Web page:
What Do Teenagers Believe?
How do we help junior and senior high students ask the deep questions about life, and–more importantly–answer those questions? One way is to use the This I Believe curriculum unit from National Public Radio.
Each week National Public Radio airs 3-minute personal essays written by ordinary people and occasionally by more famous personalities. The essays express the authors’ deeply held beliefs, and their reasons for believing. As the website states, “This I Believe is an international project engaging people in writing, sharing, and discussing the core values that guide their daily lives.”
Recent essays have included the following statements of belief:
- “I believe that each and every human being on this planet is tied to every other human being on this planet in one way or another.”
- “I believe that we as individuals, nations, and as groups of any size in between are ultimately capable of compassion and care for those with whom we do not identify.”
- “I believe in giving blood.”
- “I believe that the best kind of grief for the dead is gratitude.”
This I Believe, Inc. encourages everyone to contribute to the project, and provides teachers with a curriculum for helping students write their own 300-500 word essays. The essays can be submitted directly to the This I Believe website, and essays that are selected to be recorded for radio earn the author $200.
My own students are currently in the middle of writing their own essays. We began the unit last week by looking at the difference between personal narratives and personal essays. I played a few This I Believe recordings and contrasted them with a personal narrative included in the curriculum unit.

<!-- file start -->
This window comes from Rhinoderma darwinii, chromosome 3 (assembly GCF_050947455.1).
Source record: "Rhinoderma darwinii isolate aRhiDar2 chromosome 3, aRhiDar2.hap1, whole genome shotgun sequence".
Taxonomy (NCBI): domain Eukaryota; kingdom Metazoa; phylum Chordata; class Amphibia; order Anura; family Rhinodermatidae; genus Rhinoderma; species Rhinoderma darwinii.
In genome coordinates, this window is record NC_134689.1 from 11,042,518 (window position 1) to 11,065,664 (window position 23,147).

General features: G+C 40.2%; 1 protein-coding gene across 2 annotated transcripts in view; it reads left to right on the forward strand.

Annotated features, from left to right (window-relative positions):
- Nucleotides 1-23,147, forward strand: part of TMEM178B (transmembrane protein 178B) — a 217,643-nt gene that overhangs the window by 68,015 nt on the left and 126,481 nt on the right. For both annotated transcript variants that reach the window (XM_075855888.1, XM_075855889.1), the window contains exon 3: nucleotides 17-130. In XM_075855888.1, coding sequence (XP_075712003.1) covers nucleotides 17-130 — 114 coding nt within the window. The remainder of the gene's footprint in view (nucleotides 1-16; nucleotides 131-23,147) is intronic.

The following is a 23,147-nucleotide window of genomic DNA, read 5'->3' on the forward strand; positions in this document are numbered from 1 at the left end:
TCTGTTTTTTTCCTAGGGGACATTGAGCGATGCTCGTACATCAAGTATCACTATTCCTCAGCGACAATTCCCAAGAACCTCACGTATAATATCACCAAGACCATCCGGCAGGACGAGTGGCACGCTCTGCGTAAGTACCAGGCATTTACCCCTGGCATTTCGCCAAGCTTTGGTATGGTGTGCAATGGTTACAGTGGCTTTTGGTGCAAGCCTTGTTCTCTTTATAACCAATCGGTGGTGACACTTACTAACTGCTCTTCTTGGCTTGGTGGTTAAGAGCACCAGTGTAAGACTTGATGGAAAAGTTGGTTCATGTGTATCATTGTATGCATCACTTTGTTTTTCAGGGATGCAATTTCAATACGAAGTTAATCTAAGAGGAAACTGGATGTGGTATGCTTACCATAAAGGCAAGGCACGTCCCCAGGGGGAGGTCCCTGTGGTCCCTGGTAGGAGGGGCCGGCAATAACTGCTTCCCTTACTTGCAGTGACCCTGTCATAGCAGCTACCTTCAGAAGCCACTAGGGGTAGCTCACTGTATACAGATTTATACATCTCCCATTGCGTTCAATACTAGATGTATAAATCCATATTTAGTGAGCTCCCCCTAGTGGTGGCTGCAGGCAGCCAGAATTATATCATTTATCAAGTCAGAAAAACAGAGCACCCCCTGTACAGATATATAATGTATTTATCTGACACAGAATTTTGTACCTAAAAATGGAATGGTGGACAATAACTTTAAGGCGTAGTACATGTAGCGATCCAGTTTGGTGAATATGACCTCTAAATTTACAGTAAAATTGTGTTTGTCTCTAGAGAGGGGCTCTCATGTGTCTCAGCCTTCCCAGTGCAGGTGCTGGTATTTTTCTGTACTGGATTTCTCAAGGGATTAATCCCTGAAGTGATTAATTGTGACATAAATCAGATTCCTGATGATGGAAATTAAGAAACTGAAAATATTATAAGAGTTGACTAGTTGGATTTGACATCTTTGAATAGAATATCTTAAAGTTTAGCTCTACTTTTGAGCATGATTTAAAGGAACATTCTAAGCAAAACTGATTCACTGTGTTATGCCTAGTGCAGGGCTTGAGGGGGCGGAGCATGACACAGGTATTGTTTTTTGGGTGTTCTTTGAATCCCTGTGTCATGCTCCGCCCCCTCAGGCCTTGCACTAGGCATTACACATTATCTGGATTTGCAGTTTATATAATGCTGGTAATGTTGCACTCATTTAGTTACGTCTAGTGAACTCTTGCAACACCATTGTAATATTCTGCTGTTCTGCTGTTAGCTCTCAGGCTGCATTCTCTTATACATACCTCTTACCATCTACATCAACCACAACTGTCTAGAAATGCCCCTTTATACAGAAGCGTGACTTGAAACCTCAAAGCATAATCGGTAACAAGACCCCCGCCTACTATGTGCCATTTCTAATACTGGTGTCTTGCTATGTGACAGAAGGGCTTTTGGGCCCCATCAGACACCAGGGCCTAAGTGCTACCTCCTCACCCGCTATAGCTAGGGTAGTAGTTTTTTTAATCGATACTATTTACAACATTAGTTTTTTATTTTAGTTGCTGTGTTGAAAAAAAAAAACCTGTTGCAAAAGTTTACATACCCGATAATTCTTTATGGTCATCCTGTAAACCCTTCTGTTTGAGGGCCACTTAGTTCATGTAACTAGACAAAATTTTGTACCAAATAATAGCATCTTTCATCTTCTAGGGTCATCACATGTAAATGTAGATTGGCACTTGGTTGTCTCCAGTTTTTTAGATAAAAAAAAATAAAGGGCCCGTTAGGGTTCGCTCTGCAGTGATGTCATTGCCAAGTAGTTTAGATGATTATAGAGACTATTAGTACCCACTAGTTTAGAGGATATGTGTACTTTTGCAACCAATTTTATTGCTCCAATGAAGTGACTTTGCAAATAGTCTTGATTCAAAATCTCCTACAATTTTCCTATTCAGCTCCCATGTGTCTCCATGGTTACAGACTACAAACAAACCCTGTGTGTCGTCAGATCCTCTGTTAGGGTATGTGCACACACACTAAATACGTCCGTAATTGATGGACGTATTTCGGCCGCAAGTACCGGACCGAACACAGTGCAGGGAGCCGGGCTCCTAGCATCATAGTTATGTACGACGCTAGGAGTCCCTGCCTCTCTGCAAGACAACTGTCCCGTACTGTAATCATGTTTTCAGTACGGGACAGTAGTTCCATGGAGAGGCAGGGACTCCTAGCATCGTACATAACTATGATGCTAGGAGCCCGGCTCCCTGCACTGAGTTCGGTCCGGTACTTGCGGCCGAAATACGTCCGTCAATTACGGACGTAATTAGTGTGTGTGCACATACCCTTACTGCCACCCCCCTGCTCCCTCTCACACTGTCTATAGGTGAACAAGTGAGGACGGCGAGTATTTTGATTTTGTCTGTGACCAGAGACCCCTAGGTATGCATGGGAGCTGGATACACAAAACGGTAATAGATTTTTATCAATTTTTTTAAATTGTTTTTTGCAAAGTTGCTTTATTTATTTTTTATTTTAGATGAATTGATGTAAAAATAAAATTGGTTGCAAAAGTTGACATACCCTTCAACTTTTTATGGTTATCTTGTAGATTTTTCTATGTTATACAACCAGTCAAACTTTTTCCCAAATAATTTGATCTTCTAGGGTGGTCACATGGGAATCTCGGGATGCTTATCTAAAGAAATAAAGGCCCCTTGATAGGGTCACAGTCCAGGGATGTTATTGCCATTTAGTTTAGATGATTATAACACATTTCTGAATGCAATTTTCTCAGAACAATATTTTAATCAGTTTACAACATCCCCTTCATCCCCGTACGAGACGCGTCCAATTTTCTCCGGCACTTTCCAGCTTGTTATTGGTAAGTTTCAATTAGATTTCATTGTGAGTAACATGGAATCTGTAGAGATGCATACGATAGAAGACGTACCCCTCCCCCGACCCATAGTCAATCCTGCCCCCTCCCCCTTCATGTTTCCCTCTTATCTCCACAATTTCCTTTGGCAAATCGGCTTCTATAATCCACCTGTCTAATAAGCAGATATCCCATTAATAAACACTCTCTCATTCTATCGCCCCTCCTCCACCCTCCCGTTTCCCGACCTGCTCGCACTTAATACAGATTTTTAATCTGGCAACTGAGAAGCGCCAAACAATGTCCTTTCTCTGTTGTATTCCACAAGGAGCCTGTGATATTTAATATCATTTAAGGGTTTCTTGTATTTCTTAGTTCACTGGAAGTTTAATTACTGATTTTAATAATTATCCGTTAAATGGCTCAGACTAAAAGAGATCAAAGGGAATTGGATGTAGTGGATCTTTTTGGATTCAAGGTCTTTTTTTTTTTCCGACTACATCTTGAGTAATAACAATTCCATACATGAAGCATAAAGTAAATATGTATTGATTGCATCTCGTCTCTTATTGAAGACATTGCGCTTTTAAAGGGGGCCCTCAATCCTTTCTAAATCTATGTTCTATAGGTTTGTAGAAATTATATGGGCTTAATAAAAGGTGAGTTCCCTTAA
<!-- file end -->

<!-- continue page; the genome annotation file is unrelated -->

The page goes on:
The students were then given various belief statements to agree or disagree with, and they had to tell a personal story about why they held that belief. This week students will write their essays, and next week we will submit them to This I Believe and record them for our Called 2 B Saints podcast.
The students are discovering that it’s pretty easy to name a belief, but what’s not so easy is explaining why they have a particular belief. One of the challenges of teaching a unit like this is to keep it from evolving into a persuasive paper where every student tries to convince the class that their belief is right and everyone else is wrong. That’s not really the purpose of the project.
The goal project “is not to persuade Americans to agree on the same beliefs. Rather, they hope to encourage people to begin the much more difficult task of developing respect for beliefs different from their own.”
At the other end of the spectrum, it’s a challenge to help teenagers retain their own values and beliefs in the face of so many differing statements. Too often, teenagers think they have to abandon their personal beliefs in order to get along with others. Or, out of a well-intentioned desire to be accepting and tolerant, teens will often say that everyone is right, regardless of the fact that beliefs contradict each other.
The This I Believe unit can help students clarify their own beliefs while at the same time learn to respect the beliefs of others. If you choose to teach a unit like this, it’s a good idea to be ready to talk about how to “agree to disagree,” something that more adults could learn to do.
But the teacher’s main job in a curriculum like this is mostly to get out of the way so students can write.
I’ll let you know when the students have finished writing their essays so you can read them and listen to them on Called2BSaints.com.